O’Lionaird Joins Oregon Track Club Elite

Ciaran O'Lionaird, shown here winning the mile at the New Balance Indoor Grand Prix in Boston this past winter, is moving 130 miles south down the I-5 to Eugene. Photo: PhotoRun.net

The Irishman will now be training in Eugene with Mark Rowland. 

(c) 2012 Race Results Weekly, all rights reserved. Used with permission. 

Irishman Ciaran O’Lionaird, the former Florida State star who finished tenth at last summer’s world championships at 1500m, has decided to switch training groups in advance of this summer’s Olympic Games.

O’Lionaird, 24, has made the 130-mile drive from Portland to Eugene to train with the Oregon Track Club Elite under coach Mark Rowland. Previously, O’Lionaird had trained with another Nike-sponsored group, the Oregon Distance Project under coaches Alberto Salazar and Steve Magness.

“At a personal level I feel like I needed a change,” O’Lionaird said in a telephone interview from Eugene yesterday. “I think moving down to Eugene will be a good change for me on both a personal and a training level.”

Calling Salazar “an unbelievable coach,” O’Lionaird said he “learned a ton and became a better athlete” during his stay in Portland, but said that Rowland’s expertise in the middle distances and the team environment of the OTC would benefit him. He said he and Rowland had a frank conversation, and both men agreed that the OTC would be a good fit.

“I got to sit down with him before I made a decision,” O’Lionaird recounted. “We kind of immediately hit it off. He’s the kind of guy who is an extremely dedicated coach, and a really down to earth guy. He’s a guy I can easily relate to. I’m really excited to work with him (and) I think training with the team will be great.”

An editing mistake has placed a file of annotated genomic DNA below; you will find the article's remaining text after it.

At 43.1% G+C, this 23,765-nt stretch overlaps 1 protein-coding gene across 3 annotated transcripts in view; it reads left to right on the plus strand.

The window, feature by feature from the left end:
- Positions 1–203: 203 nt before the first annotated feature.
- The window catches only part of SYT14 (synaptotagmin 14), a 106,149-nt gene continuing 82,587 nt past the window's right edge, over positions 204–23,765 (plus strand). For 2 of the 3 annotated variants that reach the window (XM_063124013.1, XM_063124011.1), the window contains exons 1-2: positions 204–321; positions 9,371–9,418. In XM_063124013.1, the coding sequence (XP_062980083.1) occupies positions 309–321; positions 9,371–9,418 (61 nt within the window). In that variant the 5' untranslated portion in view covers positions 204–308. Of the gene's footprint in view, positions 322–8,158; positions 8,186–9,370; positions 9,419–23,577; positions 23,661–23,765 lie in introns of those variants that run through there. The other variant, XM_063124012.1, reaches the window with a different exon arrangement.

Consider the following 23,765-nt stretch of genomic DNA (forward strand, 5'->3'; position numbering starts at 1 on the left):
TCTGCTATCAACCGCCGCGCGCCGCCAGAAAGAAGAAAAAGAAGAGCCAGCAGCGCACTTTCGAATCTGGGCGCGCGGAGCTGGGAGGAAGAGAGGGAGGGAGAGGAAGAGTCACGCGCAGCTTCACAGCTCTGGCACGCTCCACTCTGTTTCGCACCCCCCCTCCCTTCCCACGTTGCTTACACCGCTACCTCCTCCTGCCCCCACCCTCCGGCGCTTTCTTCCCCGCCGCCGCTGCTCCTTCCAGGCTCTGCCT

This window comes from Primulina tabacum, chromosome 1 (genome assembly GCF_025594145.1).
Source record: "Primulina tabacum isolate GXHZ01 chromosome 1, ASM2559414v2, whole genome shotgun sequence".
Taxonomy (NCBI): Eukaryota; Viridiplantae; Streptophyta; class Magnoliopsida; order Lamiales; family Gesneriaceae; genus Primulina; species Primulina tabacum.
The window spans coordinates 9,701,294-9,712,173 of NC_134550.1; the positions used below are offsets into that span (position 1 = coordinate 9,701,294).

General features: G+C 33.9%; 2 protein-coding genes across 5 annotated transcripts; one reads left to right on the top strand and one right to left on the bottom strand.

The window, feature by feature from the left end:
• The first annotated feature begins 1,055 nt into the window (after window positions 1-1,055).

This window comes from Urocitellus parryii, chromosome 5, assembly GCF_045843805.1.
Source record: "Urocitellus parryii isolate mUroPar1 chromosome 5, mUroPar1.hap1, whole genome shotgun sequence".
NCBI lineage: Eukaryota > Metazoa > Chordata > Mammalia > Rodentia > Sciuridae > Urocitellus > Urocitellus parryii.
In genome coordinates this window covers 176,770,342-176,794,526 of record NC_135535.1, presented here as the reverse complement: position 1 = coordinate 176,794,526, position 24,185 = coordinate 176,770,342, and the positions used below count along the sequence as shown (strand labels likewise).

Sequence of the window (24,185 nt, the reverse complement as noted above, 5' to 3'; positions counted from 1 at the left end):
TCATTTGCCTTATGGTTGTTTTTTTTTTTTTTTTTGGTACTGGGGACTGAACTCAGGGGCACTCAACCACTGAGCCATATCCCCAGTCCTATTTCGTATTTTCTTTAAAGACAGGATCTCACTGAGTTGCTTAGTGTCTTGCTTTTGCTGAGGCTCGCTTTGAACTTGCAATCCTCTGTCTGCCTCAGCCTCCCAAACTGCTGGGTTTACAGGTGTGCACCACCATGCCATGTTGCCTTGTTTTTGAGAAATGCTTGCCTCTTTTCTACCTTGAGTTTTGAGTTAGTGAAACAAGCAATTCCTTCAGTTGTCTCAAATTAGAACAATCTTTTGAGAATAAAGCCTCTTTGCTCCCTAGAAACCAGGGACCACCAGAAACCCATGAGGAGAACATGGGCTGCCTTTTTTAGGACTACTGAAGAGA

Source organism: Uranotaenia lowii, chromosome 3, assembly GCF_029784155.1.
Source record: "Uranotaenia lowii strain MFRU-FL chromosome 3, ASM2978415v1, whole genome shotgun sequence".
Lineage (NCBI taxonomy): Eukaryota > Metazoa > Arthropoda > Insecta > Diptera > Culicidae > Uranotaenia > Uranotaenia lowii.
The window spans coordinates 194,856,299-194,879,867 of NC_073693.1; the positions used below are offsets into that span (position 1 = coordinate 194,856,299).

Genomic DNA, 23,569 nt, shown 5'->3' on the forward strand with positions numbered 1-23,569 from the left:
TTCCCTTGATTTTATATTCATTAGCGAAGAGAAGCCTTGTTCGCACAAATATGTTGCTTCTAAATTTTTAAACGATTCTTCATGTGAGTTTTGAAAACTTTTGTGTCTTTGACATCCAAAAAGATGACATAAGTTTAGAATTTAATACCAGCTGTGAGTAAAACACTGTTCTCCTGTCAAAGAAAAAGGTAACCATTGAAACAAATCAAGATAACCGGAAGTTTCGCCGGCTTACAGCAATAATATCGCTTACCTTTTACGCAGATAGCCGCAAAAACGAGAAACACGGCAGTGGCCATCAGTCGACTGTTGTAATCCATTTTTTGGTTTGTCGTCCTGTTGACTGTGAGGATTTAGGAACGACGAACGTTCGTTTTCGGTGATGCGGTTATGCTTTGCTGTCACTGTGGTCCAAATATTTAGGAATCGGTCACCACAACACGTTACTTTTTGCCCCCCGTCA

O’Lionaird and Rowland are now battling against the clock in their Olympic preparations. O’Lionaird has been managing an inflamed left Achilles tendon, so he is behind in his training schedule.

“It’s not an ideal time to take an athlete on, but his being Irish Olympian, he still has time to prepare if his Achilles heals,” Rowland said in a separate telephone interview. “There is time for him to get back.”

The fast-talking O’Lionaird had a strong season last year. He ran a personal best 3:34.46 in Oordegem, Belgium, at the beginning of August –which gave him the Olympic “A” standard– setting him up well for the IAAF World Championships in Daegu. There, he showed solid racing skills, finishing sixth in both his prelim and semi-final before taking tenth in the final. He was the first Irishman to make a World Championships final since James Nolan also finished tenth in 2001 in Edmonton.

O’Lionaird also said that the chance to train at legendary Hayward Field on a regular basis was a draw for him, especially as part of a Nike-sponsored club.

“Putting a team logo on your chest is great,” O’Lionaird concluded. “I’m really proud to be a Nike athlete and an OTC athlete.”

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